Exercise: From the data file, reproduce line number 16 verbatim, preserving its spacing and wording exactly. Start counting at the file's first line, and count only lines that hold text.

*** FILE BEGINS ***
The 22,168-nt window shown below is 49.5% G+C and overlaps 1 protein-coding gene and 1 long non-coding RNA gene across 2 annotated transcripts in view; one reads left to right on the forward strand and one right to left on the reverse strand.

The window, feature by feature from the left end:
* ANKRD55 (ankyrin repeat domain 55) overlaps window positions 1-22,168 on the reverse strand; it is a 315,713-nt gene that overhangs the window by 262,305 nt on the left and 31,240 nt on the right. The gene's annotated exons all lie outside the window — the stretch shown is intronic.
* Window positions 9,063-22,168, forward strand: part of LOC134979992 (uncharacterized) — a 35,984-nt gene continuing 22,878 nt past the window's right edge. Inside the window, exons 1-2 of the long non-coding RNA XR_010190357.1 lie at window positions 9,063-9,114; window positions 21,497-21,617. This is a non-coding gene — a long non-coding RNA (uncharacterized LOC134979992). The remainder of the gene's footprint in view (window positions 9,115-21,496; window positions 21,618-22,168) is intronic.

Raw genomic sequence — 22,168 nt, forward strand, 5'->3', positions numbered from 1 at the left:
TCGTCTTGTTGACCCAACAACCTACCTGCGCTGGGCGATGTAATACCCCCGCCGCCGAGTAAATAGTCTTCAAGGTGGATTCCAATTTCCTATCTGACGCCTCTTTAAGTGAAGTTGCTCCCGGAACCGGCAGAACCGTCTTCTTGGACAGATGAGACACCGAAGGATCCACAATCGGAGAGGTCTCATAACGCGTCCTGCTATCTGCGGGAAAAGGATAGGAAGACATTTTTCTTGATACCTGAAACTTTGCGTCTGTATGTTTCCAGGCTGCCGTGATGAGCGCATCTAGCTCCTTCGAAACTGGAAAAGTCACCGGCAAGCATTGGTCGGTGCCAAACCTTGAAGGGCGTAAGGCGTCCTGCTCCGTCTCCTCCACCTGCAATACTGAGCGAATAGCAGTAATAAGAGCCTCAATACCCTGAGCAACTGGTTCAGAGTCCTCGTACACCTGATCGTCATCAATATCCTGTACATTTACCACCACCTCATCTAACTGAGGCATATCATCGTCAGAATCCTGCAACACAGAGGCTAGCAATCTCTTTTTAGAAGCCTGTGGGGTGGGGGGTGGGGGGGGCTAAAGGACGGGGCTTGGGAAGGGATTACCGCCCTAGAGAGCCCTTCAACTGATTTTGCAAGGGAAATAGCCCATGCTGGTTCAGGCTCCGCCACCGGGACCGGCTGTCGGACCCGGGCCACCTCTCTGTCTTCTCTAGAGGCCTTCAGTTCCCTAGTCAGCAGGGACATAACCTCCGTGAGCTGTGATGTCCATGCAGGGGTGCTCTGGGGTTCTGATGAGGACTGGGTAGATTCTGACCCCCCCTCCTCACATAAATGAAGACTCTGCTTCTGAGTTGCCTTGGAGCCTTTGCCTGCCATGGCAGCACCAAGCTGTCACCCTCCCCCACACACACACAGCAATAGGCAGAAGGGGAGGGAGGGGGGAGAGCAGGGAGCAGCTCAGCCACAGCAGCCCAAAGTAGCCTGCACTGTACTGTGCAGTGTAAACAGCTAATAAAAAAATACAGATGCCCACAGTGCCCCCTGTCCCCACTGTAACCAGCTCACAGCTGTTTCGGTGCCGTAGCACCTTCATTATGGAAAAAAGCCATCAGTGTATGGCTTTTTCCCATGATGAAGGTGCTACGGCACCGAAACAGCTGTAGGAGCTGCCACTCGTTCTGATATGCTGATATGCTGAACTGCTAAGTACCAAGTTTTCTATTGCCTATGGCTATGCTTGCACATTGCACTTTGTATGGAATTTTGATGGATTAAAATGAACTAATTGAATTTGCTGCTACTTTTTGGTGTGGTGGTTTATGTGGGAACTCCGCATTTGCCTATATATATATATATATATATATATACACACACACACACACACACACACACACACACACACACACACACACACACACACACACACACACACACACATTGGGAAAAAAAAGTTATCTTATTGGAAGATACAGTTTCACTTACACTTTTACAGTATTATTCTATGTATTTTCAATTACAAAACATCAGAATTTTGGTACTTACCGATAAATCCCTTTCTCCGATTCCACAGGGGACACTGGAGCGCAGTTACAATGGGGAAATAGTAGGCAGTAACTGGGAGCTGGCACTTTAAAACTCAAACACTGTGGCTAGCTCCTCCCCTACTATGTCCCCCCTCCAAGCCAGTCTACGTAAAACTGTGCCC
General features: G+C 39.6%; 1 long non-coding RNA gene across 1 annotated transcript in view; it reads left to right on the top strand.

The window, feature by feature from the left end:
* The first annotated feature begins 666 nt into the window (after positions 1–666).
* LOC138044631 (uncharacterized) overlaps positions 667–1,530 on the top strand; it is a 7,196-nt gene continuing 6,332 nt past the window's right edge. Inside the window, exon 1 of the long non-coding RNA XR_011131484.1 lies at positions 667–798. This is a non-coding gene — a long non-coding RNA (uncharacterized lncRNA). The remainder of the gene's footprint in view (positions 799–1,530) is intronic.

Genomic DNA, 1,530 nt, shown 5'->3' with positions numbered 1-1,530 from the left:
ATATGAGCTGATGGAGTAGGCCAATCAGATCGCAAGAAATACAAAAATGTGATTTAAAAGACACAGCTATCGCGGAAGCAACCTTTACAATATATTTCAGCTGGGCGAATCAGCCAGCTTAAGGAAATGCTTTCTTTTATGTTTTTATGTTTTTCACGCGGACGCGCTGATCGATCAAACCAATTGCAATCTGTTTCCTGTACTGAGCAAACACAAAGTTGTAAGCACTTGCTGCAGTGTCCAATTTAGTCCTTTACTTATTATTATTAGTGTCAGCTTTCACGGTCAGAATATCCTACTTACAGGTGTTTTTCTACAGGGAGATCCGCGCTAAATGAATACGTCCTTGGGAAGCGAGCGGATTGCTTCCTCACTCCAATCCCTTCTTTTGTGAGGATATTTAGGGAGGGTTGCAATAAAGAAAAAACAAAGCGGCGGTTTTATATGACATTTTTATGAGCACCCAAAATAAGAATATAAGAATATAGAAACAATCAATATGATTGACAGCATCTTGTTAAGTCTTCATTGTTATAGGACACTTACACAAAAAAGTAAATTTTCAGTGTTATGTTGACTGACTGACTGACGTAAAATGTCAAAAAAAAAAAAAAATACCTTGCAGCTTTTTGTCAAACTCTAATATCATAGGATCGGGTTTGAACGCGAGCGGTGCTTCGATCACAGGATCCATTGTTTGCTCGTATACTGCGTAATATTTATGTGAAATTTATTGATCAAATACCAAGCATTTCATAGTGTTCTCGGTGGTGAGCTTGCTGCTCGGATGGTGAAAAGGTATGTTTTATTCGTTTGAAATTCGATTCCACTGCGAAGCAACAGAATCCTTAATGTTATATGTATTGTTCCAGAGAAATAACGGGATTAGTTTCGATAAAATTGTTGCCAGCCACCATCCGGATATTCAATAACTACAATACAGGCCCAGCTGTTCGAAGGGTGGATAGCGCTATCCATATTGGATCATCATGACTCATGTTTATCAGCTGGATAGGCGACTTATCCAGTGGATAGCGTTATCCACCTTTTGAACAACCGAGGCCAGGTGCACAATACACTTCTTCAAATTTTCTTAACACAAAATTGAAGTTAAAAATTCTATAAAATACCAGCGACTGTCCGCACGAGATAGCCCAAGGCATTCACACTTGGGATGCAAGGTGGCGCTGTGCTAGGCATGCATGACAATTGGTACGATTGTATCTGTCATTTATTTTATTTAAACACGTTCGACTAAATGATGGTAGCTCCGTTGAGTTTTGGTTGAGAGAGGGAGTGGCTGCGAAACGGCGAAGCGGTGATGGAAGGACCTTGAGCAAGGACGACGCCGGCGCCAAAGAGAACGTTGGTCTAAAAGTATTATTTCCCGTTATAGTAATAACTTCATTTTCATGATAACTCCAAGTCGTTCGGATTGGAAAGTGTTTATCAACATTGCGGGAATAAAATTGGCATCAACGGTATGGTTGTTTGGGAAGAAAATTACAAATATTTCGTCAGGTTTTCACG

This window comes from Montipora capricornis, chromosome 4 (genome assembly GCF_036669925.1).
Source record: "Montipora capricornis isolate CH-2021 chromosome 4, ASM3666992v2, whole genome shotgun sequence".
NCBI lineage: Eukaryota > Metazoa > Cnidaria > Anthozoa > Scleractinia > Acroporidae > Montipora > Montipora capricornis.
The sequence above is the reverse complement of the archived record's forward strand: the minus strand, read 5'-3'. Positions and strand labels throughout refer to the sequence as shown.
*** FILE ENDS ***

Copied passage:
The sequence above is the reverse complement of the archived record's forward strand: the minus strand, read 5'-3'. Positions and strand labels throughout refer to the sequence as shown.